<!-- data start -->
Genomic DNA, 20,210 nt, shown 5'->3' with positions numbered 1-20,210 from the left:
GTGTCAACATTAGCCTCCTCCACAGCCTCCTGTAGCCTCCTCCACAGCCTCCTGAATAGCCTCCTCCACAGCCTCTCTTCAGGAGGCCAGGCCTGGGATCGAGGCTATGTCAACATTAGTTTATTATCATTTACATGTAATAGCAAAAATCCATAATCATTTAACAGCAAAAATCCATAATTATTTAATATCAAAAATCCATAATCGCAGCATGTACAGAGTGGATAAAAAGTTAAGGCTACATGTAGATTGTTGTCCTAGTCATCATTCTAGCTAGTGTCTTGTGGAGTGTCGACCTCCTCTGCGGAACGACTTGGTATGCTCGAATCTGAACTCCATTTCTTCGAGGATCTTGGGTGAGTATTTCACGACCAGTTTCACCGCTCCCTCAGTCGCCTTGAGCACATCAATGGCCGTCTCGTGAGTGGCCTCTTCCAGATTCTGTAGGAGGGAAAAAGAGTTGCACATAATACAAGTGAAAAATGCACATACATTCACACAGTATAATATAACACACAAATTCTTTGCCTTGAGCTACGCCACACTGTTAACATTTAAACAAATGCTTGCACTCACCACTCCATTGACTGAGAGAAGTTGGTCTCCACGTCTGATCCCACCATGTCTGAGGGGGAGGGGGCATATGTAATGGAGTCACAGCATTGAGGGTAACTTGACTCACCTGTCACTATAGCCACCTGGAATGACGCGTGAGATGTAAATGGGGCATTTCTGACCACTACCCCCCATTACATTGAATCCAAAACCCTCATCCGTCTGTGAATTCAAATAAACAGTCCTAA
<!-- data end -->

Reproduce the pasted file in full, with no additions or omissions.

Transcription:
Genomic DNA, 20,210 nt, shown 5'->3' with positions numbered 1-20,210 from the left:
GTGTCAACATTAGCCTCCTCCACAGCCTCCTGTAGCCTCCTCCACAGCCTCCTGAATAGCCTCCTCCACAGCCTCTCTTCAGGAGGCCAGGCCTGGGATCGAGGCTATGTCAACATTAGTTTATTATCATTTACATGTAATAGCAAAAATCCATAATCATTTAACAGCAAAAATCCATAATTATTTAATATCAAAAATCCATAATCGCAGCATGTACAGAGTGGATAAAAAGTTAAGGCTACATGTAGATTGTTGTCCTAGTCATCATTCTAGCTAGTGTCTTGTGGAGTGTCGACCTCCTCTGCGGAACGACTTGGTATGCTCGAATCTGAACTCCATTTCTTCGAGGATCTTGGGTGAGTATTTCACGACCAGTTTCACCGCTCCCTCAGTCGCCTTGAGCACATCAATGGCCGTCTCGTGAGTGGCCTCTTCCAGATTCTGTAGGAGGGAAAAAGAGTTGCACATAATACAAGTGAAAAATGCACATACATTCACACAGTATAATATAACACACAAATTCTTTGCCTTGAGCTACGCCACACTGTTAACATTTAAACAAATGCTTGCACTCACCACTCCATTGACTGAGAGAAGTTGGTCTCCACGTCTGATCCCACCATGTCTGAGGGGGAGGGGGCATATGTAATGGAGTCACAGCATTGAGGGTAACTTGACTCACCTGTCACTATAGCCACCTGGAATGACGCGTGAGATGTAAATGGGGCATTTCTGACCACTACCCCCCATTACATTGAATCCAAAACCCTCATCCGTCTGTGAATTCAAATAAACAGTCCTAA